Perhaps there's a cure, a sort of Criminal Barristers to be Anonymous?

Saturday, 15 August 2009

Don't Panic Captain Mainwaring

In a month's time I will be back at school and the enormity of the Summer homework schedule has just sunk in. I've been ploughing through some Civil Litigation and Criminal Litigation homework, but there's just so much left to do. I have an Opinion to do, a Writing Skills workbook to fill in, some Drafting homework, preparation for the start of the Negotiation module and also preparation for the commencement of the Examination-in-Chief element of Advocacy (which I know nothing about at all). Oh, and I must also find time to spend a day in court and prepare a written report on the case. None of it looks easy, most of the subject matter is new, so I'll need to spend time researching unfamiliar areas of law.

Back in June it all looked achievable, but now in mid-August it's not going quite as planned.

Crikey! 8 exams, countless mocks, options, homework, revision for MCT...

One day I'll laugh about all of this, but right now I need chocolate.

Friday, 7 August 2009


I'm new to this game, pupillage applications that is, so I've nothing to compare this year's experience with. However, to my mind and I'm sure that many of you will disagree, I believe that the pursuance of so called 'fairness and transparency' that is being promulgated via the OLPAS PP system is actually making matters worse for aspirants.

From what's been said, there are Chambers out there who have already given 'the nod' to someone for a pupillage, but nevertheless go through the charade of posting a vacancy on the Pupillage Portal. How many people wasted precious applications on sets who had no intention of recruiting from the Portal applicants? How many people sat in interviews wondering why the committee didn't seem to want to interview them? And what about the Chambers that don't set out what they REALLY want. How many aspirants have turned up for interview at a 'mixed set' (according to the description offered via the Chambers website) hoping to pursue their dream of civil law, only to be told that in actual fact the set is 98% crime and that it is a criminal pupillage that they are offering?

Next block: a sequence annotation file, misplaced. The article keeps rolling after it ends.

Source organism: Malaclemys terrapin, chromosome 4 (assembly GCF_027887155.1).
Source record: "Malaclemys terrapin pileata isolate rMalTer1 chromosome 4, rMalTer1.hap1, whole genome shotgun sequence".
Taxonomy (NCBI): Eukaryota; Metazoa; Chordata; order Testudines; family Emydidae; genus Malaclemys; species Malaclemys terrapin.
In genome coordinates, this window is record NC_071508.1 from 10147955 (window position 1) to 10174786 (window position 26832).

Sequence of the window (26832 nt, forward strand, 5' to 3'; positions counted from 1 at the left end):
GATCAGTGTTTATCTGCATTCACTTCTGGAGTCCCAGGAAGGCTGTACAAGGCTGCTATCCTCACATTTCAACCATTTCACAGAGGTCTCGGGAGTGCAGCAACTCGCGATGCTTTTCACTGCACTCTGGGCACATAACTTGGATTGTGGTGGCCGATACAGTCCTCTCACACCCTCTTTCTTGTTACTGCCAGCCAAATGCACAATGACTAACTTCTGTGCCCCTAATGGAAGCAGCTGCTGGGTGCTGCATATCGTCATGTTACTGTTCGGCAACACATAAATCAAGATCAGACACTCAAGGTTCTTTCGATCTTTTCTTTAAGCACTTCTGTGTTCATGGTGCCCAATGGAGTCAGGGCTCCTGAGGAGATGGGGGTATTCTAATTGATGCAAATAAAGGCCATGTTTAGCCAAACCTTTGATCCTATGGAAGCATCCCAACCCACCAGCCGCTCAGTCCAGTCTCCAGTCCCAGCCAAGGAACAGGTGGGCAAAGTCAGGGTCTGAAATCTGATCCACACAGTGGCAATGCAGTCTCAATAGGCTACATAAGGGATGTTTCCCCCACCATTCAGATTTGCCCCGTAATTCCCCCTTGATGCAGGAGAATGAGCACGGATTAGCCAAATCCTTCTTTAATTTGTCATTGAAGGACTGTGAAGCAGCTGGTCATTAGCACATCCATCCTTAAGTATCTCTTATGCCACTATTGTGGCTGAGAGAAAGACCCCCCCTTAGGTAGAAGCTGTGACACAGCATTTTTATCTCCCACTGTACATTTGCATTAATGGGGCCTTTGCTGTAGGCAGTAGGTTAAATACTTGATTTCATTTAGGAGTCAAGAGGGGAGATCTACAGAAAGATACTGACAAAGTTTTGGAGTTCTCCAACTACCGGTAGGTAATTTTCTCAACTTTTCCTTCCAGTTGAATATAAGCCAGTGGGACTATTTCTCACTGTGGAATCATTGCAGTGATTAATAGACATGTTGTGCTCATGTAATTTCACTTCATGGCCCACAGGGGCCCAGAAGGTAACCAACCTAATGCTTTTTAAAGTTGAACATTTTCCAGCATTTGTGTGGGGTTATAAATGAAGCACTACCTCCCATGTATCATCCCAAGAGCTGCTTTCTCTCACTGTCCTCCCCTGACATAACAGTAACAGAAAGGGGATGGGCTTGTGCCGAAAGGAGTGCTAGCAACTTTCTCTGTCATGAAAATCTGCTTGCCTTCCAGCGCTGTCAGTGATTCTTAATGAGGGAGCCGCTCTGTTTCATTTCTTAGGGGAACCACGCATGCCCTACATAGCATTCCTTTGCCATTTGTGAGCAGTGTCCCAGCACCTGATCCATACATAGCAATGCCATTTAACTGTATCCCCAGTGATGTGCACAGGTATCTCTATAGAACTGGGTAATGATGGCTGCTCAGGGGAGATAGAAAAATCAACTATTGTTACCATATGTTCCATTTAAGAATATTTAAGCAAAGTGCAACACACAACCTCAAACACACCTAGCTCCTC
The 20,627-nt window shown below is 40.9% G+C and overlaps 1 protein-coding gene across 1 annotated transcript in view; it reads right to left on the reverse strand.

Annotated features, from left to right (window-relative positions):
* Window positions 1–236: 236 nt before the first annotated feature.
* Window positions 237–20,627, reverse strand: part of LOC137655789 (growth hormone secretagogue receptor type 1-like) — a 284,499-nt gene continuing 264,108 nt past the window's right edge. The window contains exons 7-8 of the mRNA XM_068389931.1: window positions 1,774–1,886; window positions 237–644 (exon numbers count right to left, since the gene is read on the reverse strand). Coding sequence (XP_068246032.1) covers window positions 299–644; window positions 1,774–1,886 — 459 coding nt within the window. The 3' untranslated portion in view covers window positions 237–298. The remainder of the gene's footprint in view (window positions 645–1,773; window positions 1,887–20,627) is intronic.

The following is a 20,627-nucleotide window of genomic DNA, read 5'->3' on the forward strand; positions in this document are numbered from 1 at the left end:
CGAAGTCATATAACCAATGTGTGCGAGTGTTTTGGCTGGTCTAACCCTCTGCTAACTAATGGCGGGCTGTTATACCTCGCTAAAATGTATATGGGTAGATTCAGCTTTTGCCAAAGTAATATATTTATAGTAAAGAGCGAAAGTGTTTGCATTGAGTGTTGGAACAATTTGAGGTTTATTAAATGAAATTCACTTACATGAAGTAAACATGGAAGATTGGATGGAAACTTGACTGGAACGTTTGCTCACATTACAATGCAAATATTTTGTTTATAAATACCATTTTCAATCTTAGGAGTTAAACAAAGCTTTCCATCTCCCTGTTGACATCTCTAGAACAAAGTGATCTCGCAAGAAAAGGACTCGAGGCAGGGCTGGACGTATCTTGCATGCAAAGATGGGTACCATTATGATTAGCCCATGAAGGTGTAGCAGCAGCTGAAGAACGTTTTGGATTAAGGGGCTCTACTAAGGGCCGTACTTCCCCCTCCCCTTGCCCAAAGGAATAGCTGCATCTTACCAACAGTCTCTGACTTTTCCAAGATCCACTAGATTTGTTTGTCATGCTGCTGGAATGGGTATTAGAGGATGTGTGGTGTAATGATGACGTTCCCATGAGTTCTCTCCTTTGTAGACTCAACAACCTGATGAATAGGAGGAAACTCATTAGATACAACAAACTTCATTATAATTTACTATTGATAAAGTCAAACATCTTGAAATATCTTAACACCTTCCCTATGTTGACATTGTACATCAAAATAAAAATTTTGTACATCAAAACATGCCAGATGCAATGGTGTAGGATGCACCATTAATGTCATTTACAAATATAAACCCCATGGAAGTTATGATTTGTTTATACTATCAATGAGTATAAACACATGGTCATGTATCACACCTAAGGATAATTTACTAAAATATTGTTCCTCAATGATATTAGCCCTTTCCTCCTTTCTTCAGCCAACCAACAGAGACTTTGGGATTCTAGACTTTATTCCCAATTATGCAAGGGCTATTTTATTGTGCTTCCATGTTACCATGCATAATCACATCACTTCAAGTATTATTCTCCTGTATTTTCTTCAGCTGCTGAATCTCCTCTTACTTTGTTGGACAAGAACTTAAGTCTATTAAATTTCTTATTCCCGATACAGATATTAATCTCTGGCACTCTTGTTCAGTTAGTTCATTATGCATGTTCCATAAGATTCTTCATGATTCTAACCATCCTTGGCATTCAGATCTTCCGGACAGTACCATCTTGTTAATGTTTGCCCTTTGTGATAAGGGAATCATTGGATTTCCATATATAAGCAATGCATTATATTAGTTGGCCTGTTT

The timing is very odd too. Most BVCers are up to their neck in Bar finals and have to spend precious time filling in applications, when they really don't have the time to do so, hence the last minute dash and somewhat inevitable crashing of the PP on the last day.

And why once a year? Why not all year round with pupillage vacancies appearing as and when?

We aren't mayflies you know!

It seems to me that the endless regulation actually makes matters worse. If a Chambers is hell bent on giving pupillage to a senior member's relative, so be it, it happens in other walks of life, why waste everyone's time and effort in pretending otherwise. I'd rather know beforehand. It's the same with the application criteria, it needs to be more up front. If a Chambers won't interview anyone without a first or a masters, or from oxbridge, just say so and be done with it, it would be far better to know beforehand.